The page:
Groups demand investigation of police force, racial bias audit after release of video
NORTH CHARLESTON, S.C. (WCSC) - Several groups say they want an investigation after the release of cell phone video they say shows North Charleston Police using “unnecessary use of force.”
The video shows a May 9 encounter between North Charleston Police officers and Joshua Lewis at the Country Inn Suites hotel. Community activists held a news conference outside the law office of Lewis’s attorney Tuesday morning to demand an investigation into the officers’ actions.
The Rev. Nelson Rivers, the vice president of the National Action Network, denounced North Charleston police officers’ actions in an encounter with Joshua Lewis that was recorded on a cell phone video.
“The video we saw showed us, at least what we could see, a chokehold being employed and a body slam of a young man who was not arrested,” Rivers said.
The Religious Affairs Department of The National Action Network, Tri-County NAN Chapter, Southeastern SC NAN Chapter, other local civil rights organization and the Charleston Area Justice Ministry called the news conference in response to recently released video of what they say appears to be the unnecessary use of force by the North Charleston police officers. They say the video shows officers slamming Joshua Lewis against a wall when they say he was already handcuffed and restrained.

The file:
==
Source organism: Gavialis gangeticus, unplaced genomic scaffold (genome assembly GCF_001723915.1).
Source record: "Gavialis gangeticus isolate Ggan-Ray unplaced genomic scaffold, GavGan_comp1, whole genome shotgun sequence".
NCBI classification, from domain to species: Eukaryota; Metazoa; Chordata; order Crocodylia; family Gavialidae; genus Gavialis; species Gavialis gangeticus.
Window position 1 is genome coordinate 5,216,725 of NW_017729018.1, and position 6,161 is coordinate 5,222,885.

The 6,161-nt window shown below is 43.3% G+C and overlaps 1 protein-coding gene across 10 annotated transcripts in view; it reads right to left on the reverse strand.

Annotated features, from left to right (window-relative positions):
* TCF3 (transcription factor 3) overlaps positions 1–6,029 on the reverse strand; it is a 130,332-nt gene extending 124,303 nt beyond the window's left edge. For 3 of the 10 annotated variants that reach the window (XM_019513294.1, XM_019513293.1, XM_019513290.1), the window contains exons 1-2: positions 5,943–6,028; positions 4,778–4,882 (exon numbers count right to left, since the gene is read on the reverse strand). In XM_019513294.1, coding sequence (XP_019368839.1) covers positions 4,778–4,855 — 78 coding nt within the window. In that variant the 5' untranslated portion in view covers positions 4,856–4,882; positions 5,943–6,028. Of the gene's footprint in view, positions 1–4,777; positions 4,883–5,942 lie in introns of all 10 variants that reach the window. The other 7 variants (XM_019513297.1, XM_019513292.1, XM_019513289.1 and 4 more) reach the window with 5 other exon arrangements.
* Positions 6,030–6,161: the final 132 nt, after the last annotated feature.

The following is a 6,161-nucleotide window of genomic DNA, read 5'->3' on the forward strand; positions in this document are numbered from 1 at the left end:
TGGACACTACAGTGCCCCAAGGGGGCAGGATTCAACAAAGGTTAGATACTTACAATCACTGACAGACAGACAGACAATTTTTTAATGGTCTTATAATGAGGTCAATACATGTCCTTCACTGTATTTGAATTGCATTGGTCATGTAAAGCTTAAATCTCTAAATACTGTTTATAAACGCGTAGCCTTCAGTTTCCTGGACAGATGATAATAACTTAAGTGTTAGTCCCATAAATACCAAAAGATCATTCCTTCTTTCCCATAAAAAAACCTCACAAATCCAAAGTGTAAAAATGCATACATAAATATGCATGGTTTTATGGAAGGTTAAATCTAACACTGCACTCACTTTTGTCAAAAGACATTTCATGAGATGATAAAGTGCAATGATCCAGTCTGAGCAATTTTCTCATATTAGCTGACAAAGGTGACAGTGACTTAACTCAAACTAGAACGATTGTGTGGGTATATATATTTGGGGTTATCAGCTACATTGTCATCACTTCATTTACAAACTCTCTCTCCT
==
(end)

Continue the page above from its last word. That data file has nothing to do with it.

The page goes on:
Rivers wants the South Carolina Law Enforcement Division to investigate the incidents involving Lewis. He also called on the City of North Charleston to conduct a racial bias audit of its police department.
According to an incident report, officers responded to a report of shots heard that led them to the hotel. The report states the hotel clerk claimed Lewis and others pried open the hotel's front door and ran into a room.
Police said they had to drag Lewis out of the room and handcuff him because they did not know whether he was armed.
Lewis's attorney, Jerod Frazier, said the incident report is not accurate.
“Being a former police officer there are ways to write a report when you know you don’t have all the blanks," Frazier said. "And you know you need to cover yourself up. That report and the vagueness of that smacks of that.”
Police did not arrest Lewis for the incident at the hotel.
Lewis was given a traffic ticket for a broken tail light two days earlier, his attorney said.
Lewis’s grandfather, former Charleston City Councilman James Lewis, says it’s a sad day for him.
“They’re not hired to beat citizens like dogs, pick them up off the floor and thrown into the wall,” he said.
Both Rivers and Charleston NAACP President Dot Scott referred to the April 4, 2015, Walter Scott shooting, in which a driver was shot to death after a traffic stop by a North Charleston Police officer. The officer, Michael Slager, was eventually fired, charged and sentenced after cell phone footage of the incident came to light.
Without a racial bias audit, “there will be another Walter Scott,” Dot Scott said.
North Charleston Police say they are reviewing the cell phone video and will release a statement later.
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